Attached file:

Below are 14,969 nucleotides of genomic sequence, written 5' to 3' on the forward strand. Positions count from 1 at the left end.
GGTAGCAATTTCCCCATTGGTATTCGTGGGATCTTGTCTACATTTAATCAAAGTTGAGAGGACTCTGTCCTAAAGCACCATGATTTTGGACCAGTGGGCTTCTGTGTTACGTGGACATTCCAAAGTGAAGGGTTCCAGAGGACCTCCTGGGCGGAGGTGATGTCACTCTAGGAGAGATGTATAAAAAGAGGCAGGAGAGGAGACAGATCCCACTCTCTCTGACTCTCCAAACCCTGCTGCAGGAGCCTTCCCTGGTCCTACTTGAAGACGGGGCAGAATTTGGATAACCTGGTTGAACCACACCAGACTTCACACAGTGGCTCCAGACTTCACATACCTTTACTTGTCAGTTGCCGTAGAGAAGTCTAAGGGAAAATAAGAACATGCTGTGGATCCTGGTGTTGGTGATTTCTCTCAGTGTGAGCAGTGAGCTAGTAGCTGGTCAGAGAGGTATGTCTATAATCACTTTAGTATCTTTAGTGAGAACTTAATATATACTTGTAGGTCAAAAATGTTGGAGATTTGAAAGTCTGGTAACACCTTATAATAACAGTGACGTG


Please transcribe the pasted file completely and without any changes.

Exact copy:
Below are 14,969 nucleotides of genomic sequence, written 5' to 3' on the forward strand. Positions count from 1 at the left end.
GGTAGCAATTTCCCCATTGGTATTCGTGGGATCTTGTCTACATTTAATCAAAGTTGAGAGGACTCTGTCCTAAAGCACCATGATTTTGGACCAGTGGGCTTCTGTGTTACGTGGACATTCCAAAGTGAAGGGTTCCAGAGGACCTCCTGGGCGGAGGTGATGTCACTCTAGGAGAGATGTATAAAAAGAGGCAGGAGAGGAGACAGATCCCACTCTCTCTGACTCTCCAAACCCTGCTGCAGGAGCCTTCCCTGGTCCTACTTGAAGACGGGGCAGAATTTGGATAACCTGGTTGAACCACACCAGACTTCACACAGTGGCTCCAGACTTCACATACCTTTACTTGTCAGTTGCCGTAGAGAAGTCTAAGGGAAAATAAGAACATGCTGTGGATCCTGGTGTTGGTGATTTCTCTCAGTGTGAGCAGTGAGCTAGTAGCTGGTCAGAGAGGTATGTCTATAATCACTTTAGTATCTTTAGTGAGAACTTAATATATACTTGTAGGTCAAAAATGTTGGAGATTTGAAAGTCTGGTAACACCTTATAATAACAGTGACGTG